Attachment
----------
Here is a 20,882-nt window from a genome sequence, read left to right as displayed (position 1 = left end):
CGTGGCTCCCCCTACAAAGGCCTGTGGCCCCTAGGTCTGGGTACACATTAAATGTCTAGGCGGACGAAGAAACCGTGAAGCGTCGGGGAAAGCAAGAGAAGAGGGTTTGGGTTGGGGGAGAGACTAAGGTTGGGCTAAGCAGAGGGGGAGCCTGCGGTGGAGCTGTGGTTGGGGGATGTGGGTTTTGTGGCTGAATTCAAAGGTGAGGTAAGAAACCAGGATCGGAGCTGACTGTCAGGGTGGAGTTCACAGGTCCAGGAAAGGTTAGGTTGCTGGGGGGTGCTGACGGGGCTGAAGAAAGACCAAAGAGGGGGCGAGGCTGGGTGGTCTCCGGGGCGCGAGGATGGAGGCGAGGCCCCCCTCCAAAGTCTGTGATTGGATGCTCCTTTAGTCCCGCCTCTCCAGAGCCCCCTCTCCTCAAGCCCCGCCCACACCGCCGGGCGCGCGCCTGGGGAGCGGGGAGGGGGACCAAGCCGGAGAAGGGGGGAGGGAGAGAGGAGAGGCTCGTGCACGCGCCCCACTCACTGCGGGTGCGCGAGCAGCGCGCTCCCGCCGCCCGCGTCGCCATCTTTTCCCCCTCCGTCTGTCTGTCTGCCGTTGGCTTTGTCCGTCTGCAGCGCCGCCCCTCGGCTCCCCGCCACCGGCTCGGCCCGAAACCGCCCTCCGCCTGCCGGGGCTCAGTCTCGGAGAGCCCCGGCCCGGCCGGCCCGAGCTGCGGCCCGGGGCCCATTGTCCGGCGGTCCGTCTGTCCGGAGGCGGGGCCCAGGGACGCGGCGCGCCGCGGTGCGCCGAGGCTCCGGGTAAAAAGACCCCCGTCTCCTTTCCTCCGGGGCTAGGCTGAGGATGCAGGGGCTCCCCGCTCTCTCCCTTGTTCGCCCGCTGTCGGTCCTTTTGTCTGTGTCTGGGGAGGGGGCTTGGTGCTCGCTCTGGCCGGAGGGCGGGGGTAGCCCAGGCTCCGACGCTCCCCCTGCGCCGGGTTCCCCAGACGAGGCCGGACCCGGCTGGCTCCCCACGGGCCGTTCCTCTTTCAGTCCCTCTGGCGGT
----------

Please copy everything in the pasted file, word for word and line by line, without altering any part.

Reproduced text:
Here is a 20,882-nt window from a genome sequence, read left to right as displayed (position 1 = left end):
CGTGGCTCCCCCTACAAAGGCCTGTGGCCCCTAGGTCTGGGTACACATTAAATGTCTAGGCGGACGAAGAAACCGTGAAGCGTCGGGGAAAGCAAGAGAAGAGGGTTTGGGTTGGGGGAGAGACTAAGGTTGGGCTAAGCAGAGGGGGAGCCTGCGGTGGAGCTGTGGTTGGGGGATGTGGGTTTTGTGGCTGAATTCAAAGGTGAGGTAAGAAACCAGGATCGGAGCTGACTGTCAGGGTGGAGTTCACAGGTCCAGGAAAGGTTAGGTTGCTGGGGGGTGCTGACGGGGCTGAAGAAAGACCAAAGAGGGGGCGAGGCTGGGTGGTCTCCGGGGCGCGAGGATGGAGGCGAGGCCCCCCTCCAAAGTCTGTGATTGGATGCTCCTTTAGTCCCGCCTCTCCAGAGCCCCCTCTCCTCAAGCCCCGCCCACACCGCCGGGCGCGCGCCTGGGGAGCGGGGAGGGGGACCAAGCCGGAGAAGGGGGGAGGGAGAGAGGAGAGGCTCGTGCACGCGCCCCACTCACTGCGGGTGCGCGAGCAGCGCGCTCCCGCCGCCCGCGTCGCCATCTTTTCCCCCTCCGTCTGTCTGTCTGCCGTTGGCTTTGTCCGTCTGCAGCGCCGCCCCTCGGCTCCCCGCCACCGGCTCGGCCCGAAACCGCCCTCCGCCTGCCGGGGCTCAGTCTCGGAGAGCCCCGGCCCGGCCGGCCCGAGCTGCGGCCCGGGGCCCATTGTCCGGCGGTCCGTCTGTCCGGAGGCGGGGCCCAGGGACGCGGCGCGCCGCGGTGCGCCGAGGCTCCGGGTAAAAAGACCCCCGTCTCCTTTCCTCCGGGGCTAGGCTGAGGATGCAGGGGCTCCCCGCTCTCTCCCTTGTTCGCCCGCTGTCGGTCCTTTTGTCTGTGTCTGGGGAGGGGGCTTGGTGCTCGCTCTGGCCGGAGGGCGGGGGTAGCCCAGGCTCCGACGCTCCCCCTGCGCCGGGTTCCCCAGACGAGGCCGGACCCGGCTGGCTCCCCACGGGCCGTTCCTCTTTCAGTCCCTCTGGCGGT